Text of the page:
11. The Therapy (German language; TBD 2022)
Germany mystery thriller “The Therapy” is an adaption of Sebastian Fitzek’s debut novel “Die Therapie,” which follows the story of a therapist who must reevaluate his daughter’s disappearance after being paid a visit by a schizophrenic stranger. “The Therapy” could perform well on Prime Video because Fitzek is one of Germany’s biggest psychological thriller authors and has sold over 11 million copies of his various books, which have been translated into over 24 languages. In other words, there may be a decent amount of consumers in different countries who’re interested in seeing how the onscreen adaption Fitzek’s debut novel turned out, and positive initial reviews from these fans could spark further viewership growth of the show. “The Therapy” will build on momentum created by previous Prime Video German-scripted originals like “We Children from Bahnhof Zoo,” which premiered in the U.S. last April.
12. Container (Russian language; Spring 2022)
This title marks Apple TV+’s first Russian-language series and will follows a surrogate mother who must navigate the house dynamics of a rich government family that she is carrying a baby for. It could draw some U.S. eyeballs off the bat because it stars Oksana Akinshina, who was in 2004’s “The Bourne Supremacy,” which grossed nearly $300 million globally. Additionally, “Container” may appeal to Apple TV+ viewers who were impressed by the streamer’s critically acclaimed series “Tehran” and are looking for another foreign-language thriller. “Container” was selected to be showcased at MIPDrama in 2021, an annual event spotlighting upcoming high-end dramas to international buyers, and that implies that some other media execs already view the Russian series as having potential global appeal.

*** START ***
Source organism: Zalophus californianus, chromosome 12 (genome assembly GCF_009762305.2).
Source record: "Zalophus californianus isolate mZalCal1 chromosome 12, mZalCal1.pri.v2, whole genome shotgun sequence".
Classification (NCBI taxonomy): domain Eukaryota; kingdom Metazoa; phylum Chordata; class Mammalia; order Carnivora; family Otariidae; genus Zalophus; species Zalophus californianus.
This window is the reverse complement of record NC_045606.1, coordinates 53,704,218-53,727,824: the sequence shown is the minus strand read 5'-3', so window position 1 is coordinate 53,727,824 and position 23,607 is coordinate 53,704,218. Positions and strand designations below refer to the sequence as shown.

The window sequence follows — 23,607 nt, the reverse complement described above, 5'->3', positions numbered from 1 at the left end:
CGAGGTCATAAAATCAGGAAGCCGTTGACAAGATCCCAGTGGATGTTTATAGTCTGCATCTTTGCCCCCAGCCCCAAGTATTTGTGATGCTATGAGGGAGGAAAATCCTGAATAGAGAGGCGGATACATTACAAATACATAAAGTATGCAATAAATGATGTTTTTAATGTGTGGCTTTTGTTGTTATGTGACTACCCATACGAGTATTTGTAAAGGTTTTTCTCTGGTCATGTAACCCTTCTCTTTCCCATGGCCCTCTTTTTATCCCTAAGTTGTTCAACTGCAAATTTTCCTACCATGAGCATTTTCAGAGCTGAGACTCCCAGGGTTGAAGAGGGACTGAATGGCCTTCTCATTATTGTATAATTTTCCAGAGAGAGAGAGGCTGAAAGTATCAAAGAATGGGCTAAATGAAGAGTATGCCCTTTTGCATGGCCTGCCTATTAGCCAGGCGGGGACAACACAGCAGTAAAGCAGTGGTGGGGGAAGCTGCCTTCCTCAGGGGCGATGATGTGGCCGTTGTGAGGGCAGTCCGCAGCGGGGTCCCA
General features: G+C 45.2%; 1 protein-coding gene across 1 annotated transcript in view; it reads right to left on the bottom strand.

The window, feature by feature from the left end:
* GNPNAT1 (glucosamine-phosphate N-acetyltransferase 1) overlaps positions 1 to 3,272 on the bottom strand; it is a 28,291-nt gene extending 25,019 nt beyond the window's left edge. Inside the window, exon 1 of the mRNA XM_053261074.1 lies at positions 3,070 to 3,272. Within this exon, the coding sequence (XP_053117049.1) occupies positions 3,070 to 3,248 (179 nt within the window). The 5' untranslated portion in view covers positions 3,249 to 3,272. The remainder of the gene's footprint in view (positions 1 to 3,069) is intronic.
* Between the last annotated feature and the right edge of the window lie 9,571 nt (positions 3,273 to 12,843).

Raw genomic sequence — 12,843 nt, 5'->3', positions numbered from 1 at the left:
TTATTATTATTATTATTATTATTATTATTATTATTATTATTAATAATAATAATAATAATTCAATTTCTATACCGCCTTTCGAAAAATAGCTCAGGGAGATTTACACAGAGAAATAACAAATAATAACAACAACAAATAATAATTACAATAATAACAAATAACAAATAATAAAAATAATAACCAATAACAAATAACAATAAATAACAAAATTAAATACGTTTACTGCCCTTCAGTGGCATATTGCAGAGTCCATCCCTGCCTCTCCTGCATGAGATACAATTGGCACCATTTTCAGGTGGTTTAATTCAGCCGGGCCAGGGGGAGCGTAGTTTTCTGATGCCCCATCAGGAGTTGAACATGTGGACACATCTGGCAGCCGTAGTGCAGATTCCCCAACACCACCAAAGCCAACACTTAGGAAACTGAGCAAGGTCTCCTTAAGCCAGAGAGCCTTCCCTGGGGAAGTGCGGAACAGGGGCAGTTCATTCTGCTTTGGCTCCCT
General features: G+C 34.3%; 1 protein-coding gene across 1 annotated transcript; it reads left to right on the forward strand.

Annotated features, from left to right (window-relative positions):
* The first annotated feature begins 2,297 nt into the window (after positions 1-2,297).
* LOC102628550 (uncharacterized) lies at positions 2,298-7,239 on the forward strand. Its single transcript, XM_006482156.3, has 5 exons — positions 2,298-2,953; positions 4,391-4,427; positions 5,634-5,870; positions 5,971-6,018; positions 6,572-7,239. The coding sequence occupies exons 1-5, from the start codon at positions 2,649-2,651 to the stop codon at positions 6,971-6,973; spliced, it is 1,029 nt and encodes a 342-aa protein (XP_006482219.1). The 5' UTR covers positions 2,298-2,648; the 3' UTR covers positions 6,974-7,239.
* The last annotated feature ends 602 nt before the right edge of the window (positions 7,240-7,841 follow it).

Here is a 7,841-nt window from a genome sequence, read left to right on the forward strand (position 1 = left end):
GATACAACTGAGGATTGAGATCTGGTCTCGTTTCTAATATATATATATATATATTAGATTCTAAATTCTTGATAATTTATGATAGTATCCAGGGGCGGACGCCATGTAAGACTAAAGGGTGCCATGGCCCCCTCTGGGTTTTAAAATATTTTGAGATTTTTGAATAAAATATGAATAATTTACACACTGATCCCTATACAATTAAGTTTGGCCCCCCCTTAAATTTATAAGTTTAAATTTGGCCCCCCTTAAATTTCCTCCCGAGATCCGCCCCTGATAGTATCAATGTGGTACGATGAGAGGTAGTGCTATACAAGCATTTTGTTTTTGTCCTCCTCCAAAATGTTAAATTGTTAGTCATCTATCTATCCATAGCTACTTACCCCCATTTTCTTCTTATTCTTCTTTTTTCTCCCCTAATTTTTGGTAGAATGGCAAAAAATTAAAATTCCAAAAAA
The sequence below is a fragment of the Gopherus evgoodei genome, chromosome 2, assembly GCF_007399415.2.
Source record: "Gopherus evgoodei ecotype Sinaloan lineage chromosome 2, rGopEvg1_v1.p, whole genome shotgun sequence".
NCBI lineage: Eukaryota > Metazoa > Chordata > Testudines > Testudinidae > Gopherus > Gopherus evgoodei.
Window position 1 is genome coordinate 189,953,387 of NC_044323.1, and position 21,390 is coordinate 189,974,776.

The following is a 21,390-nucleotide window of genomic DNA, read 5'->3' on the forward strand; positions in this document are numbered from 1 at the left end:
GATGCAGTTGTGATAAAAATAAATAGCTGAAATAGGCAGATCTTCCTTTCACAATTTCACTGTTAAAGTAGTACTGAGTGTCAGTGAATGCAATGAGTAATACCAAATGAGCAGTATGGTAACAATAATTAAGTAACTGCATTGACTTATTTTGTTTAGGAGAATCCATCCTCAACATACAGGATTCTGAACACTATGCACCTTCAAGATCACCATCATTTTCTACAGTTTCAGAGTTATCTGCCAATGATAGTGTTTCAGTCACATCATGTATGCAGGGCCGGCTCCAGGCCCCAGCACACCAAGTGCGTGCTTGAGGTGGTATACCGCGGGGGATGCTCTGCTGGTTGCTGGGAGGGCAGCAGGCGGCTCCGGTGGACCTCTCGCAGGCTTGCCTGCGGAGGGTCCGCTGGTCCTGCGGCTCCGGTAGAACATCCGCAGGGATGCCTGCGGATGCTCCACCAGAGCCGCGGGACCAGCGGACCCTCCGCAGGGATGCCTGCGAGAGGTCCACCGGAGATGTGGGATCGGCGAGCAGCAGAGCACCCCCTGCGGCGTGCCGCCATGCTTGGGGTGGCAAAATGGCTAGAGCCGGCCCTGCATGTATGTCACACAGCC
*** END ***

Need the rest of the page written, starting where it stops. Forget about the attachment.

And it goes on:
13. Pachinko (Korean language; TBD 2022)
Already featured in our non-foreign language-focused top 20 anticipated streaming titles of 2022 list, Apple TV+’s “Pachinko” could not be passed up in our 2022 list of anticipated foreign language titles. The development of “Pachinko” might not be known to many TV viewers who don’t follow Apple TV+ closely, but its reportedly big budget is something that shouldn’t be ignored — THR in August 2018 reported that the series would have a budget comparable to that of Netflix’s “The Crown.” And VIP+ in September 2021 argued why Apple TV+ needs to start regularly pumping out more big-budgeted TV series. Apple TV+’s “Pachinko,” is reportedly slated for 2022 and is an adaption of Min Jin Lee’s novel of the same name that follows the story of a Korean family in Japan. The NYT named “Pachinko” as one of its 10 best books of 2017.
14. García! (Spanish language; TBD 2022)
This title, based on a graphic novel of the same name, follows the story of a reporter who works with a cryogenically frozen spy from the 60s to prevent Spain from falling back into a dictatorship. The story seems like it’s out-there enough to catch the attention of viewers who might not typically watch Spanish TV series otherwise, but the visual effects of “García!” could help it gain steam as well. Madrid-based Zeta Studios (which produced Netflix’s Spanish-language phenomenon “Elite”) is producing “García!” and called the to-come Spanish-language series a “very ambitious project” and “one of its biggest bets,” which implies impressive visuals.
15. Búnker (Spanish language; January 27)
HBO Max’s forthcoming “Búnker” follows the story of a father who retreats to a fallout shelter in his basement, where he encounters and teams up with seemingly disparate groups (like Korean and Russian scientists) for a common cause. The protagonist of the series is played by Bruno Bichir, who was in 2018’s “Sicario: Day of the Soldado,” which grossed over $75 million globally. And that may act as a hook that gets some U.S. HBO Max viewers started on “Búnker.” What could keep many viewers watching the series is its seemingly chaotic-but-entertaining storyline that’s being served in a 30-minute-comedy format — something that might appear as more digestible than the hourlong dramas that many have likely come to expect from HBO.